Stefan LeRoy returned home to Santa Rosa this week, fresh from a seven-day vacation in the Virgin Islands, kayaking and snorkeling in clear water over coral reefs.
Like most tropical tourists, LeRoy, a 21-year-old Army specialist, got plenty of sun during his trip.
"I have weird tan lines," said LeRoy, a slender man with close-cropped dark brown hair and an affable manner.
Without any inhibition, LeRoy lifted the stump of his left leg to display the irregular tan that formed between the bottom of his shorts and the top of the liner that cushions one of his two prosthetic legs.
LeRoy, a Santa Rosa native and a 2009 graduate from Maria Carrillo High School, lost both legs after stepping on a buried bomb June 7 in Afghanistan's Kandahar province, becoming one of the more than 1,570 service members to lose an arm or leg in Iraq and Afghanistan.
After six months at Walter Reed National Military Medical Center in Bethesda, Md., LeRoy is back in Sonoma County for the first time since last Christmas.
The week-long visit has been a whirlwind of reunions with family and friends. On Wednesday, the former Eagle Scout met with Boy Scouts from Troop 32, where he shared his plans to go skiing next month in Breckenridge, Colo. — seated on a monoski. Further ahead, he contemplates competing in the 2016 Paralympic Games at Rio de Janeiro.
"You can't look at now. You have to look to the future," LeRoy replied when asked how he maintains such a positive attitude.
For now, LeRoy mostly gets about in a wheelchair. He will return to Walter Reed next week and faces up to a year of rehabilitation before he can walk, all-day long and unassisted, as well as run on his titanium and carbon fiber legs.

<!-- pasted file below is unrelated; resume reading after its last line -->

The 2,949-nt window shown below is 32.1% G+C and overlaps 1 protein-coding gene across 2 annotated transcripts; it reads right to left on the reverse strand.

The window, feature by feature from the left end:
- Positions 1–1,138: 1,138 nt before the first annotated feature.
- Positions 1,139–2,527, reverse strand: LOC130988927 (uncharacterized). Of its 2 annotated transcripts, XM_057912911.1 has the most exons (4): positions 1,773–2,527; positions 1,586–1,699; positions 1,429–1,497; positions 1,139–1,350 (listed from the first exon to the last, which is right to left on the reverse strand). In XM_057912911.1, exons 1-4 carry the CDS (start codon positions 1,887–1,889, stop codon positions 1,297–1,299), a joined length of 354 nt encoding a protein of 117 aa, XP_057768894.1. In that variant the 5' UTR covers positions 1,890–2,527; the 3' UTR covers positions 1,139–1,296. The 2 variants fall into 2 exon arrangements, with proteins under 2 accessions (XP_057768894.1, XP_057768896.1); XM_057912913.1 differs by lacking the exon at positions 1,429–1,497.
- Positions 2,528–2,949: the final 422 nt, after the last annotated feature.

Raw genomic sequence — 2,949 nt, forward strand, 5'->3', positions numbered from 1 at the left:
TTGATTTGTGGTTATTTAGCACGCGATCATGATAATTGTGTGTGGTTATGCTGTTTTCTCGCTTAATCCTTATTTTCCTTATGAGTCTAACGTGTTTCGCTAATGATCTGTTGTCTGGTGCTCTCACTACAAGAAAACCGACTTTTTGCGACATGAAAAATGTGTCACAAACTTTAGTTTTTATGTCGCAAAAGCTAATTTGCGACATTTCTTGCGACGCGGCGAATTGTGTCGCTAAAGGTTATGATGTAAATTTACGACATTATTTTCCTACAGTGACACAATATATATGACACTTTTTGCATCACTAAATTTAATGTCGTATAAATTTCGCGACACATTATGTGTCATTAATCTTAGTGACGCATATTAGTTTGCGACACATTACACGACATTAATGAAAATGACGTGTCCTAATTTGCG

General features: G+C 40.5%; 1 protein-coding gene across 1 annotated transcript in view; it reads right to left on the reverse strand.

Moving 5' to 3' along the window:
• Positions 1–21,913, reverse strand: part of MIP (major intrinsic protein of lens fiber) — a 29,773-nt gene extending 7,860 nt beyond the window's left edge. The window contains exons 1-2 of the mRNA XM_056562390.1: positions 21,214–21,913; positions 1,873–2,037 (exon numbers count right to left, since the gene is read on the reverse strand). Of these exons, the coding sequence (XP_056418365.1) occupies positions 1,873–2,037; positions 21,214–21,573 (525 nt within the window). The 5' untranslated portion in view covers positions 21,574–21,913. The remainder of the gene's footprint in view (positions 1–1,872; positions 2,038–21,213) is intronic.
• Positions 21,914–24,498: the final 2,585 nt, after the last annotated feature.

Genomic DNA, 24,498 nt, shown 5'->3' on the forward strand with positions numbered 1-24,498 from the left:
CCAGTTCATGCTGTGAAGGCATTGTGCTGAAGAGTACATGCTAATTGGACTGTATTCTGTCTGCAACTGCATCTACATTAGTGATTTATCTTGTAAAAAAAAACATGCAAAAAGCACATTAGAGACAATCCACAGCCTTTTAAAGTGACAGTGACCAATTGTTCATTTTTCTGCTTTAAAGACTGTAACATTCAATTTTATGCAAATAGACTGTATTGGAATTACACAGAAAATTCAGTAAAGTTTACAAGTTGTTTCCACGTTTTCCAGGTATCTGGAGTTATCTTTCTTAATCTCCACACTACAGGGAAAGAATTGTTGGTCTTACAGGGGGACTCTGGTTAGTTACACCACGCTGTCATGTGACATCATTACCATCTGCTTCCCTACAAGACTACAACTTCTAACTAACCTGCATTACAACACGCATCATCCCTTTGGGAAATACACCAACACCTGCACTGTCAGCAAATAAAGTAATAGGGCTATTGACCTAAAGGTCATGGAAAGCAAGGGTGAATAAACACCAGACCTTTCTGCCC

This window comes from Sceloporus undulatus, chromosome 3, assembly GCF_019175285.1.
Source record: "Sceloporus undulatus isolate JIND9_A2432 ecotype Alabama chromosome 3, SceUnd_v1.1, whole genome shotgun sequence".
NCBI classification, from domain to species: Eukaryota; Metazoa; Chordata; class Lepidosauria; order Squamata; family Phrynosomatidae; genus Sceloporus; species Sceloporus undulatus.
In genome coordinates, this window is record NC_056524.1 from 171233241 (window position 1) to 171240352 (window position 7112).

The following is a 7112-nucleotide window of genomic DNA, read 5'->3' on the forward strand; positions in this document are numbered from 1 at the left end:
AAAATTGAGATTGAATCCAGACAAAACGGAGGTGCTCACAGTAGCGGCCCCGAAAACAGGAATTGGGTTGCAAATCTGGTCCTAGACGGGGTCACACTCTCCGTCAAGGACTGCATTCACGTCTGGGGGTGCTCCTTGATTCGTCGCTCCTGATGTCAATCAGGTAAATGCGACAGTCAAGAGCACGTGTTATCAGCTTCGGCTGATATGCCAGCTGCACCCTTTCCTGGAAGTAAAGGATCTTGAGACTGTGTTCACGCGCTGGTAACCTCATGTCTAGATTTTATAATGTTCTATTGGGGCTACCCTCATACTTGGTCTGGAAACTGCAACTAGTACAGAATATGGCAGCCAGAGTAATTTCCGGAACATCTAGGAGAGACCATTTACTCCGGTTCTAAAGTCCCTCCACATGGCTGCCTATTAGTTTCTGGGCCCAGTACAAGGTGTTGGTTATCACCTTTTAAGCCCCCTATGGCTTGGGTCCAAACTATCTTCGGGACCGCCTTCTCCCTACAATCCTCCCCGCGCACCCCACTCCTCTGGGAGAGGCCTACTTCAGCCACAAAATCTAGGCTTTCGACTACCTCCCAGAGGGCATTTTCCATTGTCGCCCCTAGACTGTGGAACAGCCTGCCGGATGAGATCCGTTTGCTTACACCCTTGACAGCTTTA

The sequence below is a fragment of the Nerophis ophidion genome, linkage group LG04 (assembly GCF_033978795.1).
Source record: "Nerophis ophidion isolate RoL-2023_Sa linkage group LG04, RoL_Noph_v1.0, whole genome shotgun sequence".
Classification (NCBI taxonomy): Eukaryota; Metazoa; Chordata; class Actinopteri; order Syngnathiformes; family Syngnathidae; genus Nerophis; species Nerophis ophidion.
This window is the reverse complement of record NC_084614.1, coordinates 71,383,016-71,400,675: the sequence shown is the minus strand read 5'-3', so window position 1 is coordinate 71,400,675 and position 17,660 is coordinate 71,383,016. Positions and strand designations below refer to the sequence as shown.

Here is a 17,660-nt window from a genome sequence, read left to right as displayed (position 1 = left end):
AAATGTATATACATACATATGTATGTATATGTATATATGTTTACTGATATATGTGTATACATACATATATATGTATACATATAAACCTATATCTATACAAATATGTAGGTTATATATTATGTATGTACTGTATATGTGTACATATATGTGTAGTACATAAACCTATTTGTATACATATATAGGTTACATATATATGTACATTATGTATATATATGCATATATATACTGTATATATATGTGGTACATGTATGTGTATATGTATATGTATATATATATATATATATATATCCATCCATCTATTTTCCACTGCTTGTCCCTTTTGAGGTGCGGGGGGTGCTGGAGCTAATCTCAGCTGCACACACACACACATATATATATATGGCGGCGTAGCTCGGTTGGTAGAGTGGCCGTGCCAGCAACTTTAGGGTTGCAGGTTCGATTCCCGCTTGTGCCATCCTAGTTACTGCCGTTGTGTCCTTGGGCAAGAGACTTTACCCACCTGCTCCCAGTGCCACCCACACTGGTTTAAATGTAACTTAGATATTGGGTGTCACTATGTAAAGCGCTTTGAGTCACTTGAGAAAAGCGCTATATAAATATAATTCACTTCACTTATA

"I sway a little bit in the hips," LeRoy said, describing his imperfect gait. He typically uses a cane, but he can surmount stairs and escalators.
He is delighted to be back home for the Thanksgiving holiday. On Thursday, LeRoy went with his parents to share turkey dinner with his father's family in Fremont and then again with his mother's family on Friday in Sebastopol.
As a reminder of what he's thankful for, LeRoy said he merely needs to hold both hands in front of his face. He appreciates what he has, rather than bemoan what war took away from him.
At Walter Reed, where about 200 service members are currently rehabbing, amputees are referred to as singles, doubles, triples and quads, based on the number of missing limbs.
LeRoy, technically classified as an "AK/BK" — his left leg amputated above the knee and right leg below the knee — counts himself fortunate to have one knee and two hands.
"In perspective, I'm not that bad off," he said, sitting at a table in his parents' Rincon Valley home. "I know I can work through the (missing) legs."
In the Virgin Islands, he swam with the fish and sea turtles with webbed flippers on his hands. He's already competed in marathon and half-marathon events on a hand-powered cycle, and if he takes up running it would be on carbon fiber legs like those used by Olympian Oscar Pistorius, the "blade runner."
Still, his mastery of the prosthetic legs has been delayed by a lingering wound on the bottom of his right leg, and LeRoy takes painkillers every day.